In 2002 Tudor Parfitt published his Lost Tribes of Israel: the History of a Myth, more on which here. His theme is that the creation of Israelite and Jewish identities throughout the world, from the Americas to Papua New Guinea, was an innate feature of colonial discourse. At a public lecture at Harvard in 2011, he modified this perspective, suggesting that the creation of such identities was also the result of what he called racialised religious manifestations. These were based on nineteenth-century racial theory.

The frenzy of speculation amongst the British-Israelites (Parfitt gives a figure of 2 million strong in 1900) by the end of the century may have been fuelled by millennial prophecies attached to various interpretations of the myth. By this point in time those British Israelites of the Celtic-Druidic-Hebraic strand are convinced Tara Hill as the pre-Celtic coronation spot of the old Kings of Ireland held the Ark of the Covenant and so they started digging despite protests by WB Yeats, George Moore and interestingly Douglas Hyde (not the author, an Irish scholar of the Irish language who later became the first President of Ireland and a leader of the Gaelic revival in Ireland).

In 2003, Mairead Carew wrote a book on ‘Tara and the  Ark of the Covenant’    describing the dig:

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“This book covers a search for the Ark of the Covenant by British-Israelites on the Hill of Tara (1899-1902). A group known as the British-Israelites dug the Hill of Tara in their quest to find the Ark of the Covenant between the years 1899 and 1902. What were their reasons for doing so, and were they successful? And what was the “Great Irish-Hebraic-cryptogramic hieroglyph” and the Freemason connection?

Arthur Griffith campaigned against the British-Israelite explorations and what he saw as the destruction of a national monument (the first of its kind). He protested on Tara in the company of William Butler Yeats, George Moore and Douglas Hyde, despite being ordered off the site by a man wielding a rifle. Maud Gonne made her colourful protest against the explorations by lighting a bonfire on Tara and singing “A nation once again”, much to the consternation of the landlord and the police.

This book describes the story of the British-Israelite excavations on Tara and places them in their archaelogical, historical, cultural and political context.”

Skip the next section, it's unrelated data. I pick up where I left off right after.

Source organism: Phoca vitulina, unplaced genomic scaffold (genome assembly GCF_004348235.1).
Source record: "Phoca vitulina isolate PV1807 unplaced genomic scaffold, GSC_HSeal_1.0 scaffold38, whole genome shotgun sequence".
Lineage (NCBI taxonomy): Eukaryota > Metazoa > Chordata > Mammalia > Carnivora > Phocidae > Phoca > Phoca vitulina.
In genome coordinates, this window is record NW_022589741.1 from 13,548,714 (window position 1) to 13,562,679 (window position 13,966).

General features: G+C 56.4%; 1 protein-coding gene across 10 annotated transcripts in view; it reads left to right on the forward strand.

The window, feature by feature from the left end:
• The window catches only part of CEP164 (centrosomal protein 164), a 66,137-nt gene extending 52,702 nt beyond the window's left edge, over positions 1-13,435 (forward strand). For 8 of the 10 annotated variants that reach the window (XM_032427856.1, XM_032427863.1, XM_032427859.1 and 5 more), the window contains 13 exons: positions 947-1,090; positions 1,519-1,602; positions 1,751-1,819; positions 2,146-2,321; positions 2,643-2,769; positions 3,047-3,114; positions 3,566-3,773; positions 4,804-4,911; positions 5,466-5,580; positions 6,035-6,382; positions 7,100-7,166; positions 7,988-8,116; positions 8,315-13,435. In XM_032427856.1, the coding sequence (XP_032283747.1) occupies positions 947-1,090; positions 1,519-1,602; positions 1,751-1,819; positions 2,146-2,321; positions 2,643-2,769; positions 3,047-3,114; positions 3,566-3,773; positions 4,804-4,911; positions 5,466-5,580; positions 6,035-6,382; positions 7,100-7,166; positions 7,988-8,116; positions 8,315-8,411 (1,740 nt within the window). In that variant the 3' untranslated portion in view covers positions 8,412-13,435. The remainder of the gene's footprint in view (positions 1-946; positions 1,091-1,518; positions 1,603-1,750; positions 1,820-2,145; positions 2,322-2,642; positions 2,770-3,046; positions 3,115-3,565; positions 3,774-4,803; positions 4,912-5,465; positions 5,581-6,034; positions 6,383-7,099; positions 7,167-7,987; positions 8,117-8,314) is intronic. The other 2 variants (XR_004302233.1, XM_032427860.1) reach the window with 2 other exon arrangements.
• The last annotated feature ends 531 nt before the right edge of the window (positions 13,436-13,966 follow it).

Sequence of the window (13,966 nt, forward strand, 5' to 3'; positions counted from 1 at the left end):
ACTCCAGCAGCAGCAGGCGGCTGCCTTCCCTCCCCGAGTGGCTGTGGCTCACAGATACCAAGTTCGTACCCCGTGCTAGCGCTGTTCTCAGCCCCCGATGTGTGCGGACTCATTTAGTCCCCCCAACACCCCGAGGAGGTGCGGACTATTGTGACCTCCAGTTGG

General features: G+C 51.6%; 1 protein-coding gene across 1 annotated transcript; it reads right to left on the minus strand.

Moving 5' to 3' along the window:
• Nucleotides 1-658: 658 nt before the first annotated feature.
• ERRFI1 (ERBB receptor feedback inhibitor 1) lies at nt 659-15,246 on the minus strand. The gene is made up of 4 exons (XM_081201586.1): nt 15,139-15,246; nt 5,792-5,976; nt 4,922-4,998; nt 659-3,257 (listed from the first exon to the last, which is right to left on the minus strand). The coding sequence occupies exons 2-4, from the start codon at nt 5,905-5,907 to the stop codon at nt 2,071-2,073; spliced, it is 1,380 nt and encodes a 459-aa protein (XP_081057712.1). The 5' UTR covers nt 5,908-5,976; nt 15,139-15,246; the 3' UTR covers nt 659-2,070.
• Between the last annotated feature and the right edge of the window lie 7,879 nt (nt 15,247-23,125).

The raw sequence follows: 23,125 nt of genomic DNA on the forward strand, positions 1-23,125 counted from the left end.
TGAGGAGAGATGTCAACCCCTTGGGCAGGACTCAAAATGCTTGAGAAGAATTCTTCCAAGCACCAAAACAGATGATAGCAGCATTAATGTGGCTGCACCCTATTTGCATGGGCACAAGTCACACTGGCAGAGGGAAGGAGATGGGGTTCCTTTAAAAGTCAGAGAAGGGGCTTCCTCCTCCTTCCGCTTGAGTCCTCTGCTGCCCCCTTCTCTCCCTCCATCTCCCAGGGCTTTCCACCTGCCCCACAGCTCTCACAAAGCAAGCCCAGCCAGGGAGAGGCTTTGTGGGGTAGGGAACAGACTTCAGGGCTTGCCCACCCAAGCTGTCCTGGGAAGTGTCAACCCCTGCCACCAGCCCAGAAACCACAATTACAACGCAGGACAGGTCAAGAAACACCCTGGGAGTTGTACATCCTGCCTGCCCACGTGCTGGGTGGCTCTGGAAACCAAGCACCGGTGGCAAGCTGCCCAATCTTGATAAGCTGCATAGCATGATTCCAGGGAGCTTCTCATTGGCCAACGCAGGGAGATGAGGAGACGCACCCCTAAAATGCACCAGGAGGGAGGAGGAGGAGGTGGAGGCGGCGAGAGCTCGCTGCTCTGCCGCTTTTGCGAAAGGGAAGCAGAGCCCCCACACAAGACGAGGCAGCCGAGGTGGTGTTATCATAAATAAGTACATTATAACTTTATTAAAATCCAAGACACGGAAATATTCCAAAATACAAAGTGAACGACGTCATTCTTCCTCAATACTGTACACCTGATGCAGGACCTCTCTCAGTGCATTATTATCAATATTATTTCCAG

For more on the Savile family’s preoccupation with Egyptian mythology, (Savile being persuaded to buy his elder sister Marjorie a house in Cairo) and Robin Bryan’s description of the Belfast Mission’s expansion sending British Israelite missionaries to Egypt to establish Shebeen Hospital at the turn of the 20th century.

 

 

 

 

 

 

 

 

 

 

 

 

 

 

 

 

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An Anniversary Tribute to Bishop George Bell by Fr. Michael Fullagar – on the eve of the Coburg Conference in Chichester

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Bishop George Bell

Dear Reader

(A victim of some strange illness these last months, I have not been officiating , but I wanted to honour on the anniversary of his heavenly birthday George Bell, one Bishop whom many of us consider great).

As a graduate, I was an ordinand at Chichester Theological College  for just eight terms between 1957-1959.  As the College was short of accommodation at the time, I spent  my second year in a room  on the top floor of the Bishop’s Palace.   I was already well acquainted with the Bishop’s Chapel, as that served  also as the College Chapel, where we assembled, except when we worshipped in the Cathedral. Later on we had our own Chapel and a new Building, the latter due to the generosity of many, till the C. of E. closed down our oldest Theological College. It was due to the kindness of Bishop George Bell, one of the great Bishops of Chichester, that for a time both my spiritual and bodily home was to be in the Palace. We did not see the Bishop very often, but memories remain vivid of both him and Henrietta, his splendid wife.

As I am one of a dwindling  number of former students still alive who remember those days, Andrew Chandler,  of the University of Chichester, George’s excellent biographer and defender against calumny, asked me among others specific questions about the Palace Building as it was. Of course, if the accusers had only spoken to George Bell’s former Chaplain, who was still alive at the time, a Chaplain never far from the Palace, they would have learned that the Bishop was abroad for much of the time they mentioned. Nor did he ever own a Rolls Royce, as was suggested. If George Bell were by any chance aware of allegations made against his name, I imagine he would raise a wry smile, for this good man had to face opposition for much of his life, not least from Bishops and Politicians.